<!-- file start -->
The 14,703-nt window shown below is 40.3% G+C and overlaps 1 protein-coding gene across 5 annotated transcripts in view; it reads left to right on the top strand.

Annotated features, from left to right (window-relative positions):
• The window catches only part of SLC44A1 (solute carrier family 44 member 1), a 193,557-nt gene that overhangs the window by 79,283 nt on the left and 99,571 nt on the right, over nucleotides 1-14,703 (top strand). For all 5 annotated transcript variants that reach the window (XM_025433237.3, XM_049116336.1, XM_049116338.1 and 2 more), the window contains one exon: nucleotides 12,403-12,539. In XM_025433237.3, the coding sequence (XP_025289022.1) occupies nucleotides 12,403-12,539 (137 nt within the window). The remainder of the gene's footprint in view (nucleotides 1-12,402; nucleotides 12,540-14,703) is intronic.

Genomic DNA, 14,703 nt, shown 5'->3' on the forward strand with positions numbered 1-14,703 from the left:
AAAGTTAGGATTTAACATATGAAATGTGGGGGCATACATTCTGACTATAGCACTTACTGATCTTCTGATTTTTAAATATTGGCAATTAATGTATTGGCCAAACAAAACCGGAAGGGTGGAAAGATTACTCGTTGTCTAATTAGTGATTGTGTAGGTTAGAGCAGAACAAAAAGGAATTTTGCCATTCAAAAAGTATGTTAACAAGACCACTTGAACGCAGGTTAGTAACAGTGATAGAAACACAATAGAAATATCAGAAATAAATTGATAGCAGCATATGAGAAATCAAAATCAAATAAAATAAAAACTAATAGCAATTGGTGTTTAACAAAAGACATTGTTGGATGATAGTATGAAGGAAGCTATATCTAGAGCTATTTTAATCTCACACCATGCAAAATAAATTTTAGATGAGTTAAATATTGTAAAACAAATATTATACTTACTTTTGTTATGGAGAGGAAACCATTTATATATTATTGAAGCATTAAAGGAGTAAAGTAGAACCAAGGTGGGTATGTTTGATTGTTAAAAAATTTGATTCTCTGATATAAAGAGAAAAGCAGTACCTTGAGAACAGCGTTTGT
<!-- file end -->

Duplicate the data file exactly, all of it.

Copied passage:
The 14,703-nt window shown below is 40.3% G+C and overlaps 1 protein-coding gene across 5 annotated transcripts in view; it reads left to right on the top strand.

Annotated features, from left to right (window-relative positions):
• The window catches only part of SLC44A1 (solute carrier family 44 member 1), a 193,557-nt gene that overhangs the window by 79,283 nt on the left and 99,571 nt on the right, over nucleotides 1-14,703 (top strand). For all 5 annotated transcript variants that reach the window (XM_025433237.3, XM_049116336.1, XM_049116338.1 and 2 more), the window contains one exon: nucleotides 12,403-12,539. In XM_025433237.3, the coding sequence (XP_025289022.1) occupies nucleotides 12,403-12,539 (137 nt within the window). The remainder of the gene's footprint in view (nucleotides 1-12,402; nucleotides 12,540-14,703) is intronic.

Genomic DNA, 14,703 nt, shown 5'->3' on the forward strand with positions numbered 1-14,703 from the left:
AAAGTTAGGATTTAACATATGAAATGTGGGGGCATACATTCTGACTATAGCACTTACTGATCTTCTGATTTTTAAATATTGGCAATTAATGTATTGGCCAAACAAAACCGGAAGGGTGGAAAGATTACTCGTTGTCTAATTAGTGATTGTGTAGGTTAGAGCAGAACAAAAAGGAATTTTGCCATTCAAAAAGTATGTTAACAAGACCACTTGAACGCAGGTTAGTAACAGTGATAGAAACACAATAGAAATATCAGAAATAAATTGATAGCAGCATATGAGAAATCAAAATCAAATAAAATAAAAACTAATAGCAATTGGTGTTTAACAAAAGACATTGTTGGATGATAGTATGAAGGAAGCTATATCTAGAGCTATTTTAATCTCACACCATGCAAAATAAATTTTAGATGAGTTAAATATTGTAAAACAAATATTATACTTACTTTTGTTATGGAGAGGAAACCATTTATATATTATTGAAGCATTAAAGGAGTAAAGTAGAACCAAGGTGGGTATGTTTGATTGTTAAAAAATTTGATTCTCTGATATAAAGAGAAAAGCAGTACCTTGAGAACAGCGTTTGT